Every time I see the words “hunter-gatherer culture” in this thread, the question arises: could they form any socio-religious communities? This requires at least either agriculture or pastoral nomadism. It is doubtful that such a serious socio-religious community as the Yamnaya culture could have formed from small primitive tribes of “hunters and gatherers”, people from the steppes of the Black Sea region and the mountains of the Caucasus. Yes, even with ceramics, which is already a sign of a developed society. Moreover, we see a clear influence of the expansion of Uruk from Mesopotamia. Hunters and gatherers also lived there??? Nonsense, the first cities ALREADY arose there. And until now in serious articles there is this idiotic term "hunters and gatherers" from the mountains and steppes. Or is it such a convention adopted among paleogenetics?

I suppose the terminology of "Hunters-Gatherers" in paleogenetic when speaking of Steppes cultures period refers to pop's where the autosomal making of ancient HG's was remained the same or almost the same. Even if the cultural stage was no more based on hunting and gathering! After mixing, the term HG refers only to this genetic input, and not on cultural aspect.
 
I suppose the terminology of "Hunters-Gatherers" in paleogenetic when speaking of Steppes cultures period refers to pop's where the autosomal making of ancient HG's was remained the same or almost the same. Even if the cultural stage was no more based on hunting and gathering! After mixing, the term HG refers only to this genetic input, and not on cultural aspect.

Apparently yes, this is a convention that can mislead a non-professional ...
 
HG people moved on very long distances in Paleolithic and if later, maybe, their moves diminished in length, it doesn't exclude long distances runnings of ideas and myths through successive contacts. Just an observation, I have no cristal bowl at hand.

Two ways are possible here. 1. Cultural induction, when, for example, the IE community R1a in different places became the successor of the Yamnaya Culture R1b. 2. When a community of cultural treggers R1b managed to spread its culture over huge distances, being in the minority among other peoples
 
The article "Genetic differentiation between upland and lowland populations shapes the Y-chromosomal landscape of West Asia" // Hum Genet (2017) 136:437–450 (researchgate.net/314493668) states that the European R-M269 does not come from the Yamnaya population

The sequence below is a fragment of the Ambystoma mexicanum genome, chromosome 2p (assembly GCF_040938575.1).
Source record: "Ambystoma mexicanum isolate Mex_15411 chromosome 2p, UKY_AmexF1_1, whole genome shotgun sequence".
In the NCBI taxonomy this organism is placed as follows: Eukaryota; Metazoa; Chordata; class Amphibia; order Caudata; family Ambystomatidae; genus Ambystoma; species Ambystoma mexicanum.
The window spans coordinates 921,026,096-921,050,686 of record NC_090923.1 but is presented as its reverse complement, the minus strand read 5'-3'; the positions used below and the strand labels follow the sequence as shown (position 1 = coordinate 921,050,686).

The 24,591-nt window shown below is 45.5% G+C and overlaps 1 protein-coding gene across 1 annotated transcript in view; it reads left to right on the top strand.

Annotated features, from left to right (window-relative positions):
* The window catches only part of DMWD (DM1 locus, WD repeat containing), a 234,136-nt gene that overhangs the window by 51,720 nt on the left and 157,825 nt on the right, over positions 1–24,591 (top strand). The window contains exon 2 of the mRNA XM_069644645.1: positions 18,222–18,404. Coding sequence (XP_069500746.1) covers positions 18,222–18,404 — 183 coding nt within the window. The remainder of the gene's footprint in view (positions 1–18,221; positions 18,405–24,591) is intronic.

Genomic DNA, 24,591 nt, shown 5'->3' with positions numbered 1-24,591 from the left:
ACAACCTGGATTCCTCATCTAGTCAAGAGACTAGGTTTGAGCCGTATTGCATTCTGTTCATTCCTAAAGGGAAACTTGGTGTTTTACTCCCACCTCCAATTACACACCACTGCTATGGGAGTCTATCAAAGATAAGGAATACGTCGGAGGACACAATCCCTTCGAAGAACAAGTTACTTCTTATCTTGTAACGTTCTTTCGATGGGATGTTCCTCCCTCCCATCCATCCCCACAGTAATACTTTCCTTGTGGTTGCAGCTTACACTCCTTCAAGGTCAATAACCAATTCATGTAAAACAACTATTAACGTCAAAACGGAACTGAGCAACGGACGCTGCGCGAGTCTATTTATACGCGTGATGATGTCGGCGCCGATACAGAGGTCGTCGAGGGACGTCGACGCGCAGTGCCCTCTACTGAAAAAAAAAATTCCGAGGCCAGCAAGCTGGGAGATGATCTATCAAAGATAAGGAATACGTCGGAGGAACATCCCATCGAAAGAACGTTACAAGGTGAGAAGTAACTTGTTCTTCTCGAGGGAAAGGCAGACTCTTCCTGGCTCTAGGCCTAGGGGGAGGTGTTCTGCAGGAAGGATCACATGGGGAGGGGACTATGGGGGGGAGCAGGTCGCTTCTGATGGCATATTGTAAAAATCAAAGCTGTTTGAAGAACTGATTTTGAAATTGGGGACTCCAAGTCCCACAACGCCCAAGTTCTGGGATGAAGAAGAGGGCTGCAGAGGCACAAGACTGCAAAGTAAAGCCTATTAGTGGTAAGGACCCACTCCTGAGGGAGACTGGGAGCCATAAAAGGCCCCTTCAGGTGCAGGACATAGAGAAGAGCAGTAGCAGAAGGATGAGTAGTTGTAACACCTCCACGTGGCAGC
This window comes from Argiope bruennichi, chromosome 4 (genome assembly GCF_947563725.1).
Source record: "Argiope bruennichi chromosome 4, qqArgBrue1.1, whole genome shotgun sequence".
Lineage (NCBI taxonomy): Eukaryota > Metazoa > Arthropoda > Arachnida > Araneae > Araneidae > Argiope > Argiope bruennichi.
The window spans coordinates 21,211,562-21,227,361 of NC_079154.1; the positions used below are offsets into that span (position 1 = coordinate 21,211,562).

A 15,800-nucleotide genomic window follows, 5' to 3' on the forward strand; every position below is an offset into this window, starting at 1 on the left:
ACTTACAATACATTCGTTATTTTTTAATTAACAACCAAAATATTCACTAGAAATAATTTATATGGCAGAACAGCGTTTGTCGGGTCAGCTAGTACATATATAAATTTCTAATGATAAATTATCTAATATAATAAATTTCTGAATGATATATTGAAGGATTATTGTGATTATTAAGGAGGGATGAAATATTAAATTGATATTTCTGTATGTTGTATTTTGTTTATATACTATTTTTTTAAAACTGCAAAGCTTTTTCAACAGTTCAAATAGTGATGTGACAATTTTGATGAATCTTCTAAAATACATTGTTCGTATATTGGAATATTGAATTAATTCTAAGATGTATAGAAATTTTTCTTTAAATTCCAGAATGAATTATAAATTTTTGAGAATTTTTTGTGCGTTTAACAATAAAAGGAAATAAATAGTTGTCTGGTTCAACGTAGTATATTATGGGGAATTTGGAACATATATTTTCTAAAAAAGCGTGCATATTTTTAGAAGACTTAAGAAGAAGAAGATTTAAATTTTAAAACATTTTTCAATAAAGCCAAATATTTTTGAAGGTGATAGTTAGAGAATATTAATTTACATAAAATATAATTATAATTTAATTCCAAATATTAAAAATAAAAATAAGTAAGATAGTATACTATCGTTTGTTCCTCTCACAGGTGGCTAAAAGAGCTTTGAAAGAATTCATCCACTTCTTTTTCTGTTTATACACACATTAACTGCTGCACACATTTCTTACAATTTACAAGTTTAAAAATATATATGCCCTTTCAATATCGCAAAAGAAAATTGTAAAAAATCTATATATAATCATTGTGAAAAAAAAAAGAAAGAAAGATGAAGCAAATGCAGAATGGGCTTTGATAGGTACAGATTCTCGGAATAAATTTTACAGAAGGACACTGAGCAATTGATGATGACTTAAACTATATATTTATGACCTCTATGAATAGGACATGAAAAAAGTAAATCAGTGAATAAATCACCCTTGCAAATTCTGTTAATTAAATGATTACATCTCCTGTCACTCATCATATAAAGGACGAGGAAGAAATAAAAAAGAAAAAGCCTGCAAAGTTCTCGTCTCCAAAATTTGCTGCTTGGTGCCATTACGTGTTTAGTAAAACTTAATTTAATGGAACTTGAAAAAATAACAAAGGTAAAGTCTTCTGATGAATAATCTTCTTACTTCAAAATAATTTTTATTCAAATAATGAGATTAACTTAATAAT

The paper claims that ancient Yamnaya samples only had the “eastern” haplogroup R1b-L23, showing that the paternal descendants of the Yamnaya still live in the Pontic steppe and that the ancient Yamnaya population was not an important source of paternal lineages in present-day West Europeans. Haplogroup R1b-M269 was the dominant lineage of the Yamnaya-Afanasievo group in its R1b-Z2103 sublineage (4th millennium BCE). M269 is inferred to have a shared common ancestor in the 5th millennium BCE (PIE). The Bashkirs of southeast Bashkortostan carry M269* and L23* at 2.4% and 32.2%, respectively, with a high percentage of M73 (M269 sister branch) at 23.4%.

main-qimg-b1ca65650196bde0b57fa9a9152869b5


The Bashkirs R1b descend directly from the Bronze-age Proto-Indo-Europeans. The only place where both M73 and M269 are both common is around the Caucasus and Anatolia. Based on my theory of the PIE moving to the Pontic steppes in the Neolithic, the first steppe invaders would have belonged to both M73 and M269, although the latter would have been much more dominant. It is possible that all the subclades as far as S116 and even S28/U152 developed in the steppes before migrating to Europe. The Bashkirs could represent the last leftovers from these PIE R1b, who would later been overwhelmed by neighbouring R1a from further north and east.
https://www.eupedia.com/forum/archive/index.php/t-26878.html
 
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Yamnaya+Afanasievo+Catacombe R1b-L23+ have a different distribution than R1a-Z93+
Yamnaya and Catacombe. R1b-L23+ occupied Sredny Stog(Середньостогівська культура) and covered an area from Carpathian-Balkans -Ukraine-Russia and Mongolia.

One of the sites most associated with this culture is Deriivka (Ukrainian: Деріївка, Russian: Дериевка), located on the right bank of the Omelnik, a tributary of the Dnipro, and is the largest site within the Serednii Stih culture complex, being about 2,000 square metres (22,000 sq ft) in area. The Eneolithic part of the Deriivka archaeological complex includes a settlement and a cemetery. Other Serednii Stih sites include Igren-8 and Molukhiv Bugor on the Dnipro River, as well as Oleksandia on the Oskil River in east Ukraine.


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BC4500-3500SrednyStogSites.gif



Haplogroup-R1a-Z93-Eurasia.png






indo-european-uralic-chalcolithic.jpg
 
Modern day R1b-Z2103 is mainly concentrated over the heavily fortified settlements in ruins of Sintashta-Arkaim(known for warriors with horse and chariot burials) -- the dominant ydna used to be R1a-Z93+ looks like it is R1b-M269 in modern day.

The Sintashta culture was previously dated to the period 2200–1800 BCE.[9][10][11] In 2020 Ventresca Miller et al. still claimed a period of 2400–1800 BCE,[12][13] based on 44 earlier C14 calibrated datings by the Russian Academy of Sciences, which some other researchers consider outdated. The culture is named after theSintashta archaeological site, in Chelyabinsk Oblast, Russia, and spreads through Orenburg Oblast, Bashkortostan, and Northern Kazakhstan.

Sintashta_culture.jpg


1d4dc7a1f458f538919c9518f47de10f.jpg


R1b-Z2103.jpg
 
The high density (very relative indeed) of an ancient subclade in recent times doesn't tell us where it was the denser in ancient time. Not only for people move, but also because it can show where a relatively not too niverous pop stayed,too tiny to produce a lot of new downstream SNP's. And the % are indicative only if they refer only to the same root (Y-R1b here) and not to the allover Y-haplo's. What isn't to say that the todate "high density" is by force far from the real source region.